By Michael E. Miller
By Ryan Yousefi
By Kyle Munzenrieder
By Sabrina Rodriguez
By Michael E. Miller
By Carlos Suarez De Jesus
By Luther Campbell
By Kyle Munzenrieder
The office's public corruption unit had come a long way in the few years since its birth. In fact, the Hialeah investigation had nearly collapsed before it even got started in 1984, when Hialeah businessman Julio Navarro walked through the front door of the FBI's Miami office and announced that he was being shaken down by a councilman. The agents had a hard time understanding him because none of them spoke much Spanish. Though they were eventually able to record a phone conversation between the informant and a middleman, it was months before anyone there or at the U.S. Attorney's Office realized the tape was incriminating.
But the lack of fluent Spanish speakers was the least of the prosecutors' problems in those early years. "There was no intelligence base," recalls Mark Schnapp, an original member of the unit. "There had been no systematic gathering of intelligence on corruption. Nor had there been any effort to understand the local political system -- it's a byzantine system, with so many municipalities, mayors on top of mayors! Many of us prosecutors were from other parts of the country and didn't even know the names of the various political players, including who was on the county commission!"
After a stint prosecuting narcotics cases, Udolf joined the public corruption unit and the continuing investigation of Hialeah political malfeasance. In 1991, with then-Assistant U.S. Attorney Steven Chaykin, he won a conviction of Mayor Raul Martinez on charges of giving zoning favors to developers in exchange for cash and land deals. The following year Udolf was named chief of the unit and went on to supervise or prosecute some of South Florida's most notorious corruption cases, including Operation Greenpalm, the ongoing investigation into Miami and Metro-Dade corruption. Other highlights of Udolf's tenure include cases involving
*three Dade judges and five attorneys who were convicted on various charges following the Operation Court Broom probe into judicial corruption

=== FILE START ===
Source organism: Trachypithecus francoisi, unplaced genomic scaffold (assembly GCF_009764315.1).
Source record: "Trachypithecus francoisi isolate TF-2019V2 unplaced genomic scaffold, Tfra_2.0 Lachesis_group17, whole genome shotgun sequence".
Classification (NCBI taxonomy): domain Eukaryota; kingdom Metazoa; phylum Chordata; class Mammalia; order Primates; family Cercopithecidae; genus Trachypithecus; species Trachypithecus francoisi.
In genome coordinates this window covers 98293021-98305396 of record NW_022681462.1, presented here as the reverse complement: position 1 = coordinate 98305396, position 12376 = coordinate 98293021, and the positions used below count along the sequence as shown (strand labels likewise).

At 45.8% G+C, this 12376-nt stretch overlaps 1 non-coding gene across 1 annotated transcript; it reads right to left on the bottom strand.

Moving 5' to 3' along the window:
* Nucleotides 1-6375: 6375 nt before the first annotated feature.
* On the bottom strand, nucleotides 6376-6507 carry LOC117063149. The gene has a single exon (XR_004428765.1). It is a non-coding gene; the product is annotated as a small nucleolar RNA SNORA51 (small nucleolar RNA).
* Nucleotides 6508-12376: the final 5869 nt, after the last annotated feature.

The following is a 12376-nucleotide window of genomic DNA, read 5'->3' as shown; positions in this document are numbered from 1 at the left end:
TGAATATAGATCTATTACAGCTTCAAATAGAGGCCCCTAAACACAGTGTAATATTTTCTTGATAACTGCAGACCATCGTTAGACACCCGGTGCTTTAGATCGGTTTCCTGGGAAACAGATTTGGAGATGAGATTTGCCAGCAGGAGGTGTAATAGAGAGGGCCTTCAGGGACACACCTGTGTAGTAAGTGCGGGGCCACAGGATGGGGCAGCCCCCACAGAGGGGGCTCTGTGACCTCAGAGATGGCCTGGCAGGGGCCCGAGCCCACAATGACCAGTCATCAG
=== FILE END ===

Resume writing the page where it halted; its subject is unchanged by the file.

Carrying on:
*former Miami Beach mayor Alex Daoud, who was found guilty of bribery, money laundering, tax fraud, and obstruction of justice, and went to prison
*financier Abel Holtz, who pleaded guilty to lying to a grand jury investigating Daoud and who also served prison time
*Metro-Dade purchasing director Hal Johnson, who was indicted for receiving kickbacks from a contractor. After a jury acquitted Johnson on three counts and deadlocked on the remaining nine, the government dropped the case because it was too dependent on a witness who had lied about his background
*former Key West commissioner Emery Major, who pleaded guilty to conspiracy to commit bribery and was sentenced to probation
*Key West Mayor Dennis Wardlow, who was acquitted of taking a bribe
*three former Hallandale police officers and one former U.S. Customs Service inspector, who pleaded guilty to participation in a drug rip-off and extortion scheme
Last month the head of Miami's public corruption unit was lured away by Whitewater special prosecutor Kenneth Starr to help bolster the controversial federal investigation into alleged wrongdoing by Pres. Bill Clinton, First Lady Hillary Rodham Clinton, and others. Coincidentally, the U.S. Senate unanimously approved Clinton's nomination for a new U.S. Attorney for the Southern District of Florida, which extends from Fort Pierce to Key West. The choice of former federal judge Thomas Scott to take over from interim chief William Keefer is a remarkable one, in that Scott is a Republican; the long-standing tradition of selecting a candidate along party lines appears to have come to an end.
On the occasion of his departure, Udolf, now age 45, agreed to speak to New Times about his experiences supervising what might be the nation's busiest public corruption prosecution team.
He was, however, a reluctant participant. Under normal circumstances a federal prosecutor is about as publicly garrulous as a corpse: Federal rules prohibit the attorneys from commenting on pending investigations or trials except under very limited circumstances. When he headed the local U.S. Attorney's Office in the late Eighties and early Nineties, Dexter Lehtinen threatened to fire anyone who talked to the media. As Udolf himself puts it: "Among people who have been doing this for a while, the conventional wisdom is that talking to the press is like kissing a rattlesnake."
Udolf's new job has him commuting back and forth to Washington, D.C. The bulk of the interview took place during two successive Saturday afternoons at the modest three-bedroom West Broward home he shares with his wife Sheryl and sixteen-month-old daughter Hayley; a lengthy phone conversation wrapped things up several days afterward.
Udolf set certain conditions for the discussion. Pending cases (including Whitewater) would be off-limits, he said, and warned that he would be guarded with information about closed investigations as well.